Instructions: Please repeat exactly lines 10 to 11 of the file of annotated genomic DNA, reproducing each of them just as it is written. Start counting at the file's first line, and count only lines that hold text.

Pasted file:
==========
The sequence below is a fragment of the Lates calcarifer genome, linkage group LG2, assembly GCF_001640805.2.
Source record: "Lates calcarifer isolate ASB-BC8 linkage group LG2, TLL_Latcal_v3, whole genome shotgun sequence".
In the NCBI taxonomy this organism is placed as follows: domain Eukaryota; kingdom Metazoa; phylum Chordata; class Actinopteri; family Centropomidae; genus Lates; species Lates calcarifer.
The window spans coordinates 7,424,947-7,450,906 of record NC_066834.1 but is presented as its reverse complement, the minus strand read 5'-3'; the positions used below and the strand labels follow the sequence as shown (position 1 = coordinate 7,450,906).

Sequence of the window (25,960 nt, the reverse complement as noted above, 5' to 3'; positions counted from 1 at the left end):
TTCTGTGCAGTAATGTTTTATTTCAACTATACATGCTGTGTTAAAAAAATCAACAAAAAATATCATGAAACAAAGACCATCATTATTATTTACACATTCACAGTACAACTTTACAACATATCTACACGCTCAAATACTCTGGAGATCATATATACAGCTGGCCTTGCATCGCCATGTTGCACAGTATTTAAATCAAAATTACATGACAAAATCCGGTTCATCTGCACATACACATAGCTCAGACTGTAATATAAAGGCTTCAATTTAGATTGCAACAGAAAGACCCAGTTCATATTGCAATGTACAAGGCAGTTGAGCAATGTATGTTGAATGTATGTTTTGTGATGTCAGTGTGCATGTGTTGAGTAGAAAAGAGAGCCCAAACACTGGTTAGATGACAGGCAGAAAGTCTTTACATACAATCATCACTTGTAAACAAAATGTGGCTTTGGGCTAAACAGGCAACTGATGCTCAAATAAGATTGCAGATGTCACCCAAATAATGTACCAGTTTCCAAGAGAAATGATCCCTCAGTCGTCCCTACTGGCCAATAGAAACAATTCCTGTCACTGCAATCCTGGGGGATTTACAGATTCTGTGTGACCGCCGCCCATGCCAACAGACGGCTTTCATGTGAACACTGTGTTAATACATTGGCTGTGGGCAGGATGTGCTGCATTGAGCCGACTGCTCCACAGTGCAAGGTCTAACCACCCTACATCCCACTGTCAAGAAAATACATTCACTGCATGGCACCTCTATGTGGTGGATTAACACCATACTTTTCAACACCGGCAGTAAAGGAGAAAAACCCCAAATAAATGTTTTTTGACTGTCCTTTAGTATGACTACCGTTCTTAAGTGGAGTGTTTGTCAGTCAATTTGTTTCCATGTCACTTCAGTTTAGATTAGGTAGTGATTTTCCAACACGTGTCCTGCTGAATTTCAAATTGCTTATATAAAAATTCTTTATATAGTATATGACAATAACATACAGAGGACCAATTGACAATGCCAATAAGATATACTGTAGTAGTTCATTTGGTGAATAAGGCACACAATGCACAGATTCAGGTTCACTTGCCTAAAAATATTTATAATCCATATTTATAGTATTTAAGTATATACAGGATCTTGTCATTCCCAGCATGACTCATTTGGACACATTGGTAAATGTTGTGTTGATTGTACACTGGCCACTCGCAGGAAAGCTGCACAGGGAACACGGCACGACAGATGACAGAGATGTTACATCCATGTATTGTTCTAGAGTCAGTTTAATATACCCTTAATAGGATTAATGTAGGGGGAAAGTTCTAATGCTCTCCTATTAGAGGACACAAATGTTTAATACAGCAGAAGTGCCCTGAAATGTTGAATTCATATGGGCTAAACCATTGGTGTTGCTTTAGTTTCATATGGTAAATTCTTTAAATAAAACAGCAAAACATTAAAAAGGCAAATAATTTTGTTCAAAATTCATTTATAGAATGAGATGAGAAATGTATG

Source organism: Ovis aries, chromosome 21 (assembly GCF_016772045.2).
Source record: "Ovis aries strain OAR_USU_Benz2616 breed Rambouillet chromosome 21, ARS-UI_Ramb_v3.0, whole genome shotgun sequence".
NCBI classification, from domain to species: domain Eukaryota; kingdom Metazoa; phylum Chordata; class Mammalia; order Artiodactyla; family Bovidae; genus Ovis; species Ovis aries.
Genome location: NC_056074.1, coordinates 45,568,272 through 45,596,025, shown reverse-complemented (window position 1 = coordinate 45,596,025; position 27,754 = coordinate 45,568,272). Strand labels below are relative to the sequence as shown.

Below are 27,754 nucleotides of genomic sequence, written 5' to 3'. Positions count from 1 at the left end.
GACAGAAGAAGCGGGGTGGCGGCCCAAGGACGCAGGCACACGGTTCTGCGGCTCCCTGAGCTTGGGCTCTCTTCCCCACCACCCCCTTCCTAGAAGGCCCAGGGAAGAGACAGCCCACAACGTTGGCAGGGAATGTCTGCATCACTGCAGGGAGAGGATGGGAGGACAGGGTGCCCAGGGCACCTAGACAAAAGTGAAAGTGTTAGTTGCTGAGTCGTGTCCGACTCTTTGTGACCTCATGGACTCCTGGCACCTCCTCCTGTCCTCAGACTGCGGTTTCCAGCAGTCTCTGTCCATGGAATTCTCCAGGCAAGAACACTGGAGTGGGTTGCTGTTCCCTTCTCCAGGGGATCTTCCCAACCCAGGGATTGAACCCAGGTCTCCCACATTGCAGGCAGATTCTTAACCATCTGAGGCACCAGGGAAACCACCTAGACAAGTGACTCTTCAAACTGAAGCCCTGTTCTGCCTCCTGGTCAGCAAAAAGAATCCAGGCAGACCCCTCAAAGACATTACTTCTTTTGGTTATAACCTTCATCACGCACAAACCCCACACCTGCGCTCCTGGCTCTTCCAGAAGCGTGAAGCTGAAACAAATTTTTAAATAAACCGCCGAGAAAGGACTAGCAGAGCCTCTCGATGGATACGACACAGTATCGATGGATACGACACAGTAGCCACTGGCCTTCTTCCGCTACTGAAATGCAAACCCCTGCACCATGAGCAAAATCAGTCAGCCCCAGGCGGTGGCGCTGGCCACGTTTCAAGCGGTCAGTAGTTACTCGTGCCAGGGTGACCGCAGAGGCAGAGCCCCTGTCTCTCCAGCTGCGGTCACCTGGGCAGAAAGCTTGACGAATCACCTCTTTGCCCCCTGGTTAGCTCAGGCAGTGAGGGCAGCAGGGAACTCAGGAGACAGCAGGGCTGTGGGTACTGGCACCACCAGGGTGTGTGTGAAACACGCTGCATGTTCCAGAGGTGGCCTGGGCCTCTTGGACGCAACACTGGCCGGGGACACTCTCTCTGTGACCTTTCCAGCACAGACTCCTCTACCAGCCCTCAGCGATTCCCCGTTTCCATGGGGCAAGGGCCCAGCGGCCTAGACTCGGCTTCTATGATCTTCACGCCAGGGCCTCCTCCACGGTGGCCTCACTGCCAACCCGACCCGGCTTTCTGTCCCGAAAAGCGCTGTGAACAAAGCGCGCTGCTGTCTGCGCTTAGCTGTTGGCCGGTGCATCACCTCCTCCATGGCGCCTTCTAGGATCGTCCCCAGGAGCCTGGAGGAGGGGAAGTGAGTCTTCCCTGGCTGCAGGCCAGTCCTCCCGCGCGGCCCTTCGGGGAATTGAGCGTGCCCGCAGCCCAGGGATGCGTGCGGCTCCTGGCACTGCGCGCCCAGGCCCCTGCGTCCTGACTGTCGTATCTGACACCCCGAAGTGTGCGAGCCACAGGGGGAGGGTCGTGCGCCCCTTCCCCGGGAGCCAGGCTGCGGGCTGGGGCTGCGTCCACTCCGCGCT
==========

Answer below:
Genome location: NC_056074.1, coordinates 45,568,272 through 45,596,025, shown reverse-complemented (window position 1 = coordinate 45,596,025; position 27,754 = coordinate 45,568,272). Strand labels below are relative to the sequence as shown.

Below are 27,754 nucleotides of genomic sequence, written 5' to 3'. Positions count from 1 at the left end.